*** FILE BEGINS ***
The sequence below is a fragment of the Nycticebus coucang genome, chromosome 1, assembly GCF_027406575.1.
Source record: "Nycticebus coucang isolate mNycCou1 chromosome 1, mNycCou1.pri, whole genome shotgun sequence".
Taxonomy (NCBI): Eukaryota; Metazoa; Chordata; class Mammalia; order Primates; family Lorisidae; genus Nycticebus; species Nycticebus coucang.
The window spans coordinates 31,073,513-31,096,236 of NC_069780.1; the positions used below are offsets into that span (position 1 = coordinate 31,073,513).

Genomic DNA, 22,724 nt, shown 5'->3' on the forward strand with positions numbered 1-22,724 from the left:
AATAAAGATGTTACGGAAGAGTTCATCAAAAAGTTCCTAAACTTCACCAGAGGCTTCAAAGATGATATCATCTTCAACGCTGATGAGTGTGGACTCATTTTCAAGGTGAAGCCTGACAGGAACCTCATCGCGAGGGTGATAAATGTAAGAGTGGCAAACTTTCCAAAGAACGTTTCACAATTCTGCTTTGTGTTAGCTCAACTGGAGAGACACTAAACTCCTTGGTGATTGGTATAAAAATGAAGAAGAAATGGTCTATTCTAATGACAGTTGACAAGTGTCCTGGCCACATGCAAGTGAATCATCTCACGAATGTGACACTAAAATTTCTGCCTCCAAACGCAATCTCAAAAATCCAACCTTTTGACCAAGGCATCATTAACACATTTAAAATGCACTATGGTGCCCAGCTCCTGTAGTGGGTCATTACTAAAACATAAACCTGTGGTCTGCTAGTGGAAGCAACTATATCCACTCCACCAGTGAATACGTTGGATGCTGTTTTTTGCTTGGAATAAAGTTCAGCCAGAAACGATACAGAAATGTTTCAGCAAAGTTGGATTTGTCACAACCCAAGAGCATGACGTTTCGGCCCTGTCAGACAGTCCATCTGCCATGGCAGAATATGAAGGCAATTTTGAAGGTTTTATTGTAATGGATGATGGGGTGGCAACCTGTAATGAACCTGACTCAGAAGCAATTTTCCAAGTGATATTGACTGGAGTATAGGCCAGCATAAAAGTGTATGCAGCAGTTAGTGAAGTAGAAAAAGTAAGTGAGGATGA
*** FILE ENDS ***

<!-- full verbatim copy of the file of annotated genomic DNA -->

The sequence below is a fragment of the Nycticebus coucang genome, chromosome 1, assembly GCF_027406575.1.
Source record: "Nycticebus coucang isolate mNycCou1 chromosome 1, mNycCou1.pri, whole genome shotgun sequence".
Taxonomy (NCBI): Eukaryota; Metazoa; Chordata; class Mammalia; order Primates; family Lorisidae; genus Nycticebus; species Nycticebus coucang.
The window spans coordinates 31,073,513-31,096,236 of NC_069780.1; the positions used below are offsets into that span (position 1 = coordinate 31,073,513).

Genomic DNA, 22,724 nt, shown 5'->3' on the forward strand with positions numbered 1-22,724 from the left:
AATAAAGATGTTACGGAAGAGTTCATCAAAAAGTTCCTAAACTTCACCAGAGGCTTCAAAGATGATATCATCTTCAACGCTGATGAGTGTGGACTCATTTTCAAGGTGAAGCCTGACAGGAACCTCATCGCGAGGGTGATAAATGTAAGAGTGGCAAACTTTCCAAAGAACGTTTCACAATTCTGCTTTGTGTTAGCTCAACTGGAGAGACACTAAACTCCTTGGTGATTGGTATAAAAATGAAGAAGAAATGGTCTATTCTAATGACAGTTGACAAGTGTCCTGGCCACATGCAAGTGAATCATCTCACGAATGTGACACTAAAATTTCTGCCTCCAAACGCAATCTCAAAAATCCAACCTTTTGACCAAGGCATCATTAACACATTTAAAATGCACTATGGTGCCCAGCTCCTGTAGTGGGTCATTACTAAAACATAAACCTGTGGTCTGCTAGTGGAAGCAACTATATCCACTCCACCAGTGAATACGTTGGATGCTGTTTTTTGCTTGGAATAAAGTTCAGCCAGAAACGATACAGAAATGTTTCAGCAAAGTTGGATTTGTCACAACCCAAGAGCATGACGTTTCGGCCCTGTCAGACAGTCCATCTGCCATGGCAGAATATGAAGGCAATTTTGAAGGTTTTATTGTAATGGATGATGGGGTGGCAACCTGTAATGAACCTGACTCAGAAGCAATTTTCCAAGTGATATTGACTGGAGTATAGGCCAGCATAAAAGTGTATGCAGCAGTTAGTGAAGTAGAAAAAGTAAGTGAGGATGA